When slavery ended, they called it Jubilee; blacks thought it was done. Then you had 100 years of Jim Crow and lynching and terror. Then Dr. Martin Luther King Jr. came, and we got bills passed to vote, and then they broke out, then handcuffs. Now they label you a felon, and you cannot vote or even get a decent-paying job. The system of mass incarceration has grown and has an appetite that is eating up people of color communities. People always say I do not understand how people could have lived through slavery and been okay with that. How can people go to a lynching and participate in segregation? How can people stand by while others are getting mistreated for only one reason the color of their skin? Well, the crazy thing is we are living during a time when blacks are being mistreated within the prison system, and most people are turning their backs on it and tolerating it.

References:

  1. Crenshaw, K. (1989). Demarginalizing the Intersection of Race and Sex: A Black Feminist Critique of Antidiscrimination Doctrine, Feminist Theory and Antiracist Politics. University of Chicago Legal Forum, 139-167.
  2. Collins, P. H. (2016). Intersectionality’s Definitional Dilemmas. Annual Review of Sociology, 41, 1-20.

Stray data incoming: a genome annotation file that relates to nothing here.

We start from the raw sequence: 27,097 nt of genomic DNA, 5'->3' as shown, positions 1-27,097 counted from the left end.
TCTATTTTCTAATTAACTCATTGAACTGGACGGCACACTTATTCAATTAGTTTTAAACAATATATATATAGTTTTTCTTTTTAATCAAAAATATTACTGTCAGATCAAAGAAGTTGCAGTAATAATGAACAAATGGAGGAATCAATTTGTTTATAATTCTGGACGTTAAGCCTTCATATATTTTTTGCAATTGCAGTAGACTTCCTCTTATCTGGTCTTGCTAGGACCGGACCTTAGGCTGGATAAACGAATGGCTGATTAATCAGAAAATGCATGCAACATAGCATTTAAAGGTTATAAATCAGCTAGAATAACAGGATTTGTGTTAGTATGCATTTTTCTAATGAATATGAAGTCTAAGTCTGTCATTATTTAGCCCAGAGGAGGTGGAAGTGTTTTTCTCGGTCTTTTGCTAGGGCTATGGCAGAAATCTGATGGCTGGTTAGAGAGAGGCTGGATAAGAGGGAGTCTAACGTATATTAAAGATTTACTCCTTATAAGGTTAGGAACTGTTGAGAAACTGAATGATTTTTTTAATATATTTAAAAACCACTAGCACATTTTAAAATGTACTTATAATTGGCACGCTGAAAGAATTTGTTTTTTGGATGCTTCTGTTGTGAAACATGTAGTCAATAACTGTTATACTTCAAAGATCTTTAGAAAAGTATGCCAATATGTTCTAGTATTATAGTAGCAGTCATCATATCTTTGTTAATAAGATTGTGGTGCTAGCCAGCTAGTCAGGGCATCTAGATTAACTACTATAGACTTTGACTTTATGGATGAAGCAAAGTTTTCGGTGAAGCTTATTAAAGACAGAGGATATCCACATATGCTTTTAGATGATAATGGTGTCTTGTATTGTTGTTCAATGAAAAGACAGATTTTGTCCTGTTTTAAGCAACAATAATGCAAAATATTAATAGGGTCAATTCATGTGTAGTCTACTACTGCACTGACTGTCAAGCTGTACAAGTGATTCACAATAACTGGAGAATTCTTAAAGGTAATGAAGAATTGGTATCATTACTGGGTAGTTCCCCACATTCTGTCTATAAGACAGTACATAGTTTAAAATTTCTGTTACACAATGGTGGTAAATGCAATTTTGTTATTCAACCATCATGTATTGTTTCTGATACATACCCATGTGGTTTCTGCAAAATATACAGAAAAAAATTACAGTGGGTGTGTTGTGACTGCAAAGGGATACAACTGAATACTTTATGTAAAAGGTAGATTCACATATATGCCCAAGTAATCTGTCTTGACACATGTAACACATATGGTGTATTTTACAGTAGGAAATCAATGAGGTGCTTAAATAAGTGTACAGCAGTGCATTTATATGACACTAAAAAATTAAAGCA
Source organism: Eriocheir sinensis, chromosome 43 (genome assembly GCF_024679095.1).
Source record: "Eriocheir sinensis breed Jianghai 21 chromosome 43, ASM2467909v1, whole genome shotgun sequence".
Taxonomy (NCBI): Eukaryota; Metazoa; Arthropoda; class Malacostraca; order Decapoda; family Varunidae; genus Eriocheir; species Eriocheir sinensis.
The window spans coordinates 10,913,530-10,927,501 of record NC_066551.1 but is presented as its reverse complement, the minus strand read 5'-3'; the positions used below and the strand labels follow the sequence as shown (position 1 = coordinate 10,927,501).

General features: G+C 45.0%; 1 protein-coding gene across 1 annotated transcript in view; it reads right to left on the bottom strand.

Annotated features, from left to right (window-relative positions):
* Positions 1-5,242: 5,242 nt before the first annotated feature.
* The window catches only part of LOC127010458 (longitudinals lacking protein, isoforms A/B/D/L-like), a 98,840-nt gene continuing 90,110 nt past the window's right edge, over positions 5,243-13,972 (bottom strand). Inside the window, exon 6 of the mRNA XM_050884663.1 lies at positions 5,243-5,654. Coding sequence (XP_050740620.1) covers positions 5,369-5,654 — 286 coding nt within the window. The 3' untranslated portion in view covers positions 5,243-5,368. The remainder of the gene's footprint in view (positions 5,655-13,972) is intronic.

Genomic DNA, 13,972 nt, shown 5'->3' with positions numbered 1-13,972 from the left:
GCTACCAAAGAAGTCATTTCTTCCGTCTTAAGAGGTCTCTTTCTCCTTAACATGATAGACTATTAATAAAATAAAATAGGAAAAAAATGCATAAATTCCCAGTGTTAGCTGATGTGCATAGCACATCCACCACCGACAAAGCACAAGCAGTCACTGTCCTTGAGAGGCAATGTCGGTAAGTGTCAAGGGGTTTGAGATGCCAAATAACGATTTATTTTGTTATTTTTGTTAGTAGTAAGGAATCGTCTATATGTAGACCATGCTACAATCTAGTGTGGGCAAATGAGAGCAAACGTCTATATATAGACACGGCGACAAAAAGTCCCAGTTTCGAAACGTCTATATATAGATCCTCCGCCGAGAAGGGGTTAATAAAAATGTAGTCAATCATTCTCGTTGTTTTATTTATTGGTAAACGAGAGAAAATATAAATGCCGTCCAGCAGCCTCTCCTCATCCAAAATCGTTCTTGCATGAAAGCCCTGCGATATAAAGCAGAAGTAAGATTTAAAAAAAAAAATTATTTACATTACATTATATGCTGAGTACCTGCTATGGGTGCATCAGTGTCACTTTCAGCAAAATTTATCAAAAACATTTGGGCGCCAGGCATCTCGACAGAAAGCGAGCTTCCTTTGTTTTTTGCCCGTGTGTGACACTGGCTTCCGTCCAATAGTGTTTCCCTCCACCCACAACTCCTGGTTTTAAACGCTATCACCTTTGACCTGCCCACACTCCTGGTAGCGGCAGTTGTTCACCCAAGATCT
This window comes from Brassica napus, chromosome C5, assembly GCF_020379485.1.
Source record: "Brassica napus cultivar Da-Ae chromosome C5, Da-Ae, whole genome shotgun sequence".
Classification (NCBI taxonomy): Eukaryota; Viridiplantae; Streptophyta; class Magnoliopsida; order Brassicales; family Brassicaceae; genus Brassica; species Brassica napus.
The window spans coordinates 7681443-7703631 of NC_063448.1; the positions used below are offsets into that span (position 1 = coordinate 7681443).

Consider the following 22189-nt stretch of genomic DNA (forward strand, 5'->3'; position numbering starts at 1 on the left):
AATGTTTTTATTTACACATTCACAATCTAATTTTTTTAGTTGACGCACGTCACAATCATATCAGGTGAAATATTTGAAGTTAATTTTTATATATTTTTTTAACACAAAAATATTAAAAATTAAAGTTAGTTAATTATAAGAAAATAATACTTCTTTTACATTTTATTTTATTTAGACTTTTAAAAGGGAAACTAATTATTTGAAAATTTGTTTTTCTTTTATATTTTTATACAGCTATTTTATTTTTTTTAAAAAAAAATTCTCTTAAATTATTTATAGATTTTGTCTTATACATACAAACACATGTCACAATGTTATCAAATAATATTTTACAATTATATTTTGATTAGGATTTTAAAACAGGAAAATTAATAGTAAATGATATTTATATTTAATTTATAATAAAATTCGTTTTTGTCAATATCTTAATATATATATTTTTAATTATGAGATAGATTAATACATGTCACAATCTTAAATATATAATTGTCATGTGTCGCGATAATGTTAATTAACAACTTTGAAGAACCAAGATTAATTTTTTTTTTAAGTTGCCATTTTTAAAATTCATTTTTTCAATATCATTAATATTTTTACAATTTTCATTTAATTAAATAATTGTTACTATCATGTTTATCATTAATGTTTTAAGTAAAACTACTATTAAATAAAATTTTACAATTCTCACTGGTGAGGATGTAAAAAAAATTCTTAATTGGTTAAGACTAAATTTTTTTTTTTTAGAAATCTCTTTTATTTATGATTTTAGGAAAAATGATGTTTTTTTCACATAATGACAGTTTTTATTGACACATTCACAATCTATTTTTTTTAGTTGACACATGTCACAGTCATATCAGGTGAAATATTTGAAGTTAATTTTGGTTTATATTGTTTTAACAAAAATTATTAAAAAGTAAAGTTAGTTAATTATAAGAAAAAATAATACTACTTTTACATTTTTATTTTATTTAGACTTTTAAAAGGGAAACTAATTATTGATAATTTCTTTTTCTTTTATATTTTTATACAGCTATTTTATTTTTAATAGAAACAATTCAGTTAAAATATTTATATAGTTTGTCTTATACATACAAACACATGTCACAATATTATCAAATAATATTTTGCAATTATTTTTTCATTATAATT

3. Tucker, M. J., Berg, C. J., Callaghan, W. M., Hsia, J., & Barfield, W. D. (2007). Black-white disparities in pregnancy-related mortality in the United States. American Journal of Obstetrics and Gynecology, 197(5), 409-e1.
  4. Creanga, A. A., Syverson, C., Seed, K., & Callaghan, W. M. (2015). Pregnancy-related mortality in the United States, 2011–2013. Obstetrics & Gynecology, 125(1), 5-12.
  5. Williams, D. R., & Mohammad, S. A. (2008). Discrimination and racial disparities in health: Evidence and needed research. Journal of Behavioral Medicine, 32(1), 20-47.
  6. Crenshaw, K., Ocen, P., & Nanda, J. (2015). Black Girls Matter: Pushed Out, Overpoliced, and Underprotected. Columbia Law School, Center for Intersectionality and Social Policy Studies.

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Over Criminalization of Black Lives Matter: Impact of Political Policies. (2023, Aug 15). Retrieved from https://edusson.com/examples/over-criminalization-of-black-lives-matter-impact-of-political-policies